Working in the corporate arena, as an employee or consultant, chances are you’ve experienced politics from time to time, and chances are you’ve not always come up with the winning hand in every situation.
I’ve made some observations in this context over the years from when I was a corporate executive, and since as a consultant working within large corporations. Having been on both sides of the fence, here are some lessons I’ve learned that you may find helpful:
Power and Influence: especially at higher levels, you can anticipate some jockeying if resources become constrained for whatever reason. Even if it appears that there is a high level of teamwork and camaraderie, it’s wise to remember that some individuals may have an agenda that conflicts with your own. When that occurs, things start to happen behind the scenes that may not always play out in your favor. For example, sometimes executives are at parity as peers, but the reality is some may be closer to senior management, others may hold more power and influence, and others may be more well-liked. These nuances are often subtle and intangible but be aware they’re in place.
You’re wise to survey the landscape. Get a sense for the individuals involved, meet them, know what drives them, establish strong rapport and ties with them, and do your best to be on good terms with everyone. You want to demonstrate your value to all players and be sure you’re seen as a team player.
Be realistic about loyalty and alliances: don’t be naive and assume that just because you’ve known colleagues and bosses for a long period of time that you’re ‘safe’ and protected. Corporate initiatives often change, and with that the key players, so never assume that a colleague or boss is in a position to help. When things go awry, there’s often a ripple effect that affects others to one degree or another.
Always be professional and discreet: if a change does occur that threatens your role and position, be impeccable in your response because circumstances change but relationships endure. You want to be viewed as a top notch professional and considered for other opportunities by management and your colleagues as things change again. Turns out it really is a small world so even when you are disappointed in the change near-term, you’d be wise to temper your actions and words both verbally and written.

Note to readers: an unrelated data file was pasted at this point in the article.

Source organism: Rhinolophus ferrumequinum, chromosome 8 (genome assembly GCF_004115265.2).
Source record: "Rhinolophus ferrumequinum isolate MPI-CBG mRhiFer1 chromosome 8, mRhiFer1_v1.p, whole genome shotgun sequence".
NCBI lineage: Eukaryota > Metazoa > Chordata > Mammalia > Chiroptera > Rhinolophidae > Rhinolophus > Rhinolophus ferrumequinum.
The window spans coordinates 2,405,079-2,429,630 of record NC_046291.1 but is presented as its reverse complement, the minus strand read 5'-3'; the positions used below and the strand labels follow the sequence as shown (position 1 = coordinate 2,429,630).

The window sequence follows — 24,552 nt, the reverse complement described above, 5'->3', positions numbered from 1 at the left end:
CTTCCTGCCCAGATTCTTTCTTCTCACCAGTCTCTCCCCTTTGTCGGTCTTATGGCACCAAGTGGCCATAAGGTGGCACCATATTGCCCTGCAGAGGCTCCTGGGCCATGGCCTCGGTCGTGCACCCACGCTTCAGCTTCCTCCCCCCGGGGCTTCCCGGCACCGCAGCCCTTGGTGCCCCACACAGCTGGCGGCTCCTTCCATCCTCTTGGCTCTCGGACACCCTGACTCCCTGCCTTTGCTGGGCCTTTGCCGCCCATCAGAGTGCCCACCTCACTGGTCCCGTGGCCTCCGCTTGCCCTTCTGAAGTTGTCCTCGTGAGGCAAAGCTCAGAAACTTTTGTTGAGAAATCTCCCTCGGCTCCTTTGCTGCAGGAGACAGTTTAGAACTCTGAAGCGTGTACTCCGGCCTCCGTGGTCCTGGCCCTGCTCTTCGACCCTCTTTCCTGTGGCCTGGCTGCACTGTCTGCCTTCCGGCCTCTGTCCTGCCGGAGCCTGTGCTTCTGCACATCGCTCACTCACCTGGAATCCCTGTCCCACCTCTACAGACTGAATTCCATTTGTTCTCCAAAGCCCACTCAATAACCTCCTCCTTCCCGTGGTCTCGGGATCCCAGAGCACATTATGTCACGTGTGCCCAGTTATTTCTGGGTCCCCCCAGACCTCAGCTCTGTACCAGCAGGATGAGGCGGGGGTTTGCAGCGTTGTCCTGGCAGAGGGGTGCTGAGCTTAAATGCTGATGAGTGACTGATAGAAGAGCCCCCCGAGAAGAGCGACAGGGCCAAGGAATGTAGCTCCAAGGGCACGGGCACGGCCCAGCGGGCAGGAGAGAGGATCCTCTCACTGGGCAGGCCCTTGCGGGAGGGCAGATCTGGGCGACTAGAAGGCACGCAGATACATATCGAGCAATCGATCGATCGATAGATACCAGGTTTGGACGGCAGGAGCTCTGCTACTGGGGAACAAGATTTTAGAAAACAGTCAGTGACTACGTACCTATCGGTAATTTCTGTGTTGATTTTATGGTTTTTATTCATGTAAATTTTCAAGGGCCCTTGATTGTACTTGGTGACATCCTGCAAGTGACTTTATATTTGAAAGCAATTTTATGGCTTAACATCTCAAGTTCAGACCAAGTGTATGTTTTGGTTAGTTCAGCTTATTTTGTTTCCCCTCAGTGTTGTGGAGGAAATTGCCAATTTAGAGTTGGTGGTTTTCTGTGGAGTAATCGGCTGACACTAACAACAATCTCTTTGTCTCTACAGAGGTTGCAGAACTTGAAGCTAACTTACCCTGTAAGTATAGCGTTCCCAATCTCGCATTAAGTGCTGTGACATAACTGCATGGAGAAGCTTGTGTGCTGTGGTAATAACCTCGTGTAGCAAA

Don’t assume you’re at fault: when it comes to corporate politics, you could be doing great work and be well-liked but if you’re aligned with an initiative that is no longer a priority and getting the brakes applied, you could become collateral damage just by being in the wake of changing tides. So don’t take things personally when you know (and have been told) that your work is solid. At times it can just come down to being in the wrong place at the wrong time.
Prepare for change: even when you have signed an agreement or contract with a company, don’t assume it will be upheld should priorities shift along the way. Fair or not, corporations sometimes must make tough decisions in a fast-paced, changing environment. Be prepared and have a safety net of savings to cushion you if things do change in order to weather the storm.
Bottom line: be alert, astute, wise and professional at all times — and don’t get too relaxed, comfortable or complacent in a corporate environment. Things can and often do change, so do your best to be prepared and mitigate the inconvenience and impact relative to your own situation.